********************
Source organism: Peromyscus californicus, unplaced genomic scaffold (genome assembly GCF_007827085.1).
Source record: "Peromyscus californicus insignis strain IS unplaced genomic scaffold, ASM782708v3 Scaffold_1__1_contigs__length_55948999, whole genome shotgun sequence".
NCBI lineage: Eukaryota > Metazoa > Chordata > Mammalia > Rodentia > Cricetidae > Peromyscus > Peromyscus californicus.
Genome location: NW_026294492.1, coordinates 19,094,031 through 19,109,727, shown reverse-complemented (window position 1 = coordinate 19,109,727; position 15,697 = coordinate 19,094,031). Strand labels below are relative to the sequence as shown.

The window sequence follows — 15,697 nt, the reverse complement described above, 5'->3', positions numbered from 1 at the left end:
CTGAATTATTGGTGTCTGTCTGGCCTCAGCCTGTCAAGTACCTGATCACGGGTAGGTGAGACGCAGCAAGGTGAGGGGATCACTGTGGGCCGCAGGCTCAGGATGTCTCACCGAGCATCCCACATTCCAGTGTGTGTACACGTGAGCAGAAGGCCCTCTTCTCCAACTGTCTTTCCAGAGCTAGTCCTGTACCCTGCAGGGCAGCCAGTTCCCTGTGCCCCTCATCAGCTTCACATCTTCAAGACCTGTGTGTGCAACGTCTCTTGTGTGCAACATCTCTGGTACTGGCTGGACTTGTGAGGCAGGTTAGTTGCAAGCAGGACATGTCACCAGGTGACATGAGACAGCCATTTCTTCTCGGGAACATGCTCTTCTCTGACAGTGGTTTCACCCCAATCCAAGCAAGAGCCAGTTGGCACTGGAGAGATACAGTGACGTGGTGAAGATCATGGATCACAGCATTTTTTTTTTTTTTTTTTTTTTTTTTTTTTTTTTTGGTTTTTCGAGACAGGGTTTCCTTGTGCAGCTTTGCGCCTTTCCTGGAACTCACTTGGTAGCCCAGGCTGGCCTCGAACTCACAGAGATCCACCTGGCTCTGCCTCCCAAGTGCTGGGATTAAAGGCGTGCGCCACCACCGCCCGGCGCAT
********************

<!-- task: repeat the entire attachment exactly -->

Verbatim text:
Source organism: Peromyscus californicus, unplaced genomic scaffold (genome assembly GCF_007827085.1).
Source record: "Peromyscus californicus insignis strain IS unplaced genomic scaffold, ASM782708v3 Scaffold_1__1_contigs__length_55948999, whole genome shotgun sequence".
NCBI lineage: Eukaryota > Metazoa > Chordata > Mammalia > Rodentia > Cricetidae > Peromyscus > Peromyscus californicus.
Genome location: NW_026294492.1, coordinates 19,094,031 through 19,109,727, shown reverse-complemented (window position 1 = coordinate 19,109,727; position 15,697 = coordinate 19,094,031). Strand labels below are relative to the sequence as shown.

The window sequence follows — 15,697 nt, the reverse complement described above, 5'->3', positions numbered from 1 at the left end:
CTGAATTATTGGTGTCTGTCTGGCCTCAGCCTGTCAAGTACCTGATCACGGGTAGGTGAGACGCAGCAAGGTGAGGGGATCACTGTGGGCCGCAGGCTCAGGATGTCTCACCGAGCATCCCACATTCCAGTGTGTGTACACGTGAGCAGAAGGCCCTCTTCTCCAACTGTCTTTCCAGAGCTAGTCCTGTACCCTGCAGGGCAGCCAGTTCCCTGTGCCCCTCATCAGCTTCACATCTTCAAGACCTGTGTGTGCAACGTCTCTTGTGTGCAACATCTCTGGTACTGGCTGGACTTGTGAGGCAGGTTAGTTGCAAGCAGGACATGTCACCAGGTGACATGAGACAGCCATTTCTTCTCGGGAACATGCTCTTCTCTGACAGTGGTTTCACCCCAATCCAAGCAAGAGCCAGTTGGCACTGGAGAGATACAGTGACGTGGTGAAGATCATGGATCACAGCATTTTTTTTTTTTTTTTTTTTTTTTTTTTTTTTTTTGGTTTTTCGAGACAGGGTTTCCTTGTGCAGCTTTGCGCCTTTCCTGGAACTCACTTGGTAGCCCAGGCTGGCCTCGAACTCACAGAGATCCACCTGGCTCTGCCTCCCAAGTGCTGGGATTAAAGGCGTGCGCCACCACCGCCCGGCGCAT